ISLAMABAD: The government-app­ointed three-man commission, set up to probe the veracity of various alleged audio leaks, on Saturday decided to put its proceedings on hold until the Supreme Court decided the petitions that have challenged its formation.

The development came a day after Chief Justice of Pakistan Umar Ata Bandial, while hearing a set of four petitions against the appointment of the commission, restrained the panel from going ahead with the task.

After AGP Mansoor Usman Awan read out the eight-page order annou­nced by the five-judge SC bench on Friday, the commission led by Justice Qazi Faez Isa dissected one by one the contents of the order before adjourning proceedings.

Expressing his surprise, Justice Isa inquired whether the AGP had informed the five-judge bench that the commission was already cognisant of the fact and explained that it was in no way encroaching upon the domain of the Supreme Judicial Council (SJC).

Justice Isa examines SC bench’s order minutely; Maryam accuses CJP of ‘misusing’ his position

The AGP replied in the affirmative.

“We also know a little bit of the Constitution,” Justice Isa observed.

The AGP was asked whether Shoaib Shaheen, the counsel for petitioner Abid Shahid Zuberi, had informed the court about the commission’s order regarding SJC, and that the commission’s members were also entitled to a little bit of respect.

Justice Isa then regretted that he saw the petitioner in a talk-show speaking about the matter, which was sub judice.

“We are aware of Article 209 which deals with SJC since he is also a member of the council,” Justice Isa observed, wondering when a conversation of a judge was recorded illegally, should the court send the same to SJC without first determining the veracity of the audio and leave the concerned judge to remain on tenterhooks and destroy his life.

The question that who recorded the audio conversation was a secondary ma­t­ter and will come later after ascertaining the authenticity of the leaks, he said.

Referring to Mr Shaheen’s arguments, Justice Isa observed that if all the complaints were routed straight to the SJC, before probing the authenticity of the conversation, then all the judges who were members of the council will remain busy all the time instead of doing their job of dispensing justice.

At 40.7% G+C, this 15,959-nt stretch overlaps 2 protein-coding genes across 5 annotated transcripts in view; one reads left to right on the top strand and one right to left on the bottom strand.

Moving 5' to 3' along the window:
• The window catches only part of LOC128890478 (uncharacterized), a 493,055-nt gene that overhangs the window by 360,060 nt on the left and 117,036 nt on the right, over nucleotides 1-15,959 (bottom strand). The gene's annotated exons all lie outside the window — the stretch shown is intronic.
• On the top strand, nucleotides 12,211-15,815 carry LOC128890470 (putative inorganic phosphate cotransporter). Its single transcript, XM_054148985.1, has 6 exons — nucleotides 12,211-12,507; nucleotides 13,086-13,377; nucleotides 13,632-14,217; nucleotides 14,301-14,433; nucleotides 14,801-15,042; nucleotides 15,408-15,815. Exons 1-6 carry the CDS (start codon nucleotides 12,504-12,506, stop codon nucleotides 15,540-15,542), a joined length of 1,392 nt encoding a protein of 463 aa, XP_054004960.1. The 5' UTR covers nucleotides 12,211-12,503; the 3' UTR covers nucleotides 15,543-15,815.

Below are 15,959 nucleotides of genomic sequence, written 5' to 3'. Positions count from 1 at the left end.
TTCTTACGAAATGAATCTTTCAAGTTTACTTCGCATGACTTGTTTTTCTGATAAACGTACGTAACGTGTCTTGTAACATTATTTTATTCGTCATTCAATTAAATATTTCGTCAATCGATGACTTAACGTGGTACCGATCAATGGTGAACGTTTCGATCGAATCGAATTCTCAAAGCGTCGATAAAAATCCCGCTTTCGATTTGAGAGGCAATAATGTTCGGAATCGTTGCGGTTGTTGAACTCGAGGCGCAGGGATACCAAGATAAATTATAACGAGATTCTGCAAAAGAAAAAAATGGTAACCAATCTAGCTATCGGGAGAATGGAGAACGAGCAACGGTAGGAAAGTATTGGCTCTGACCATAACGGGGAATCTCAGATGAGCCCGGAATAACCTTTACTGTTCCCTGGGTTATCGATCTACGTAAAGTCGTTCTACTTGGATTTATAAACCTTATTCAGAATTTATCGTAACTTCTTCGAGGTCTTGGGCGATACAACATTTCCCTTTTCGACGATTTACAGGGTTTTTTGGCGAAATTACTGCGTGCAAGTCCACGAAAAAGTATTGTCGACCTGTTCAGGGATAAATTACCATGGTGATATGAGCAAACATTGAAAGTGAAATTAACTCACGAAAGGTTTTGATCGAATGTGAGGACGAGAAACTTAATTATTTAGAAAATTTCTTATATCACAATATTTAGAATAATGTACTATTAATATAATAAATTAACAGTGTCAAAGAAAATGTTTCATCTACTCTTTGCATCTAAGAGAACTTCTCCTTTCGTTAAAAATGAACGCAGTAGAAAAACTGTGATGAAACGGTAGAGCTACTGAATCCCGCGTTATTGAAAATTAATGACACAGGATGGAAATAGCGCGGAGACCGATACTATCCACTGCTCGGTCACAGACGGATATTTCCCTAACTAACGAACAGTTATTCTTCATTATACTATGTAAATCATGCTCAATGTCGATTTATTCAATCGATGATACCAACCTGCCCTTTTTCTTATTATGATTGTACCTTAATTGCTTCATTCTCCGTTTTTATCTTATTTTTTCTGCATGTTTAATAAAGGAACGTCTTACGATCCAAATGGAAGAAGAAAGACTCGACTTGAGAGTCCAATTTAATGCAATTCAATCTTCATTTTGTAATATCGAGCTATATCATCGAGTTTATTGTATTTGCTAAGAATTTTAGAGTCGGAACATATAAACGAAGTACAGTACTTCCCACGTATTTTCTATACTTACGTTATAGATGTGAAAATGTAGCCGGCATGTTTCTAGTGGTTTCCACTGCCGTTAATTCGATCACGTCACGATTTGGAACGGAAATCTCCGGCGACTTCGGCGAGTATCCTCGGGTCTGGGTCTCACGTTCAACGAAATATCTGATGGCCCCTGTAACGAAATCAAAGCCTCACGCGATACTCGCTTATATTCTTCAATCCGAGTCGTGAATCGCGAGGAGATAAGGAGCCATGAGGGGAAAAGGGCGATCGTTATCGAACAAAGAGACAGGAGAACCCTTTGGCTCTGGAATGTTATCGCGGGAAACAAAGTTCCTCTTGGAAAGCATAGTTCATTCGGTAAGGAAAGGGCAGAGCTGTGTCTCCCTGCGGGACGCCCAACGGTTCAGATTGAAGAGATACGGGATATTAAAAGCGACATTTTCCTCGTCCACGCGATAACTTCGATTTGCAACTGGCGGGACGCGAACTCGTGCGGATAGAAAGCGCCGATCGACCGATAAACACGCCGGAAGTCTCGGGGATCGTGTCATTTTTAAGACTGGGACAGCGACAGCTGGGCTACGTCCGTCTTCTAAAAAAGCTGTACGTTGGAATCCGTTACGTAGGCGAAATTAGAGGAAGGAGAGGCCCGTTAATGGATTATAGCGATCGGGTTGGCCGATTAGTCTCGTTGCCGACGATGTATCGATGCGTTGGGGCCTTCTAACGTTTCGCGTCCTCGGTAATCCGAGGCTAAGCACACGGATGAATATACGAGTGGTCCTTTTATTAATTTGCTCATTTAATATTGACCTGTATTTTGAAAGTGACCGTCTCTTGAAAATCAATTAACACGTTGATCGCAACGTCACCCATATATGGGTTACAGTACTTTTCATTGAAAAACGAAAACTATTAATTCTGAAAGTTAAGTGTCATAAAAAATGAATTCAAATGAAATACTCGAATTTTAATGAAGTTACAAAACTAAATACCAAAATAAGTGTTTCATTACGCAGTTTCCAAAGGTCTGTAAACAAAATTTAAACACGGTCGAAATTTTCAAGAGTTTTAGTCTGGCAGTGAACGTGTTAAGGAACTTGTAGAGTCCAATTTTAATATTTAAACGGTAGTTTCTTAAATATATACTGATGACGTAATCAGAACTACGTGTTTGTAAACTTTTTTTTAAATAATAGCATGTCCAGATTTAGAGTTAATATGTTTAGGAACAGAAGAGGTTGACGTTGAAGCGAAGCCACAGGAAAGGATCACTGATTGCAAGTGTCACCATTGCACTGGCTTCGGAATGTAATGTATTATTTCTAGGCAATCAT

The commission wondered whether it was a party before the five-judge bench and was perturbed over the latter’s decision to stay its proceedings without issuing any notice.

But the AGP explained that in two of the petitions, filed by Mr Zuberi and Muqtadir Akhtar Shabbir, the commission was named as respondents along with the federal government, PTA and Pemra.

Citing rules, Justice Isa observed that orders were issued usually after hearing respondents, but none of the petitioners sent a notice to the commission.

He noted that none of the petitioners, though they extensively talked to the media on Friday, appeared before the commission with the exception of journalist Abdul Qayyum Siddiqui, a witness whose telephonic conversation was also tapped.

When Article 14 was mentioned by AGP while reading the court’s order, the commission observed that the provisions ensure inviolability of home but did not provide complete privacy.

Are the recordings of cameras installed on roads or the banks or markets not used to trace a crime like murder or should not the telephonic conversation of a kidnapper be recorded to prosecute him; could the offender claim privacy in this regard?

Referring to the mentioning of his petition before the Supreme Court against the presidential reference, Justice Isa pointed out that he had not denied the London properties but asked the person who had come out with the information regarding the properties, to show the steps he had taken for acquiring the information.

Justice Isa also asked the AGP to read some earlier paragraphs from the note of Justice Syed Mansoor Ali Shah, which was also mentioned in the eight-page order which emphasised that onus always was on the prosecution to prove a charge.

Justice Isa observed that the commission was entrusted to complete a task under an Act which is still in the field, adding he could recuse himself from this “painful task” but his oath demands that he should do the job entrusted upon it despite the fact that he was not paid extra.

Later in its order, the commission said: “AGP has read out order date May 26 passed in the constitution petition No 14 to 17/2023 which he states are petitions filed under Article 184(3) of the Constitution.”

We enquired from AGP whether the inquiry commission has been arrayed as a respondent and he stated that in the constitution petition No. 14 and 15/2023 the commission is arrayed as respondent No.2 through its secretary.

“In view of the aforesaid order, the proceedings of the commission are adjourned.”

Maryam assails CJP

Separately, PML-N chief organiser Maryam Nawaz criticised the verdict issued by the chief justice of Pakistan regarding the inquiry commission.

In a tweet, she said the SC order stopping the commission from investigating the veracity of audio leaks raised eyebrows regarding the chief justice’s role in the matter and accused him of using his position to save himself from accountability.

Should not they face the law if his or his mother-in-law’s hands are clear, she asked.

Published in Dawn, May 28th, 2023



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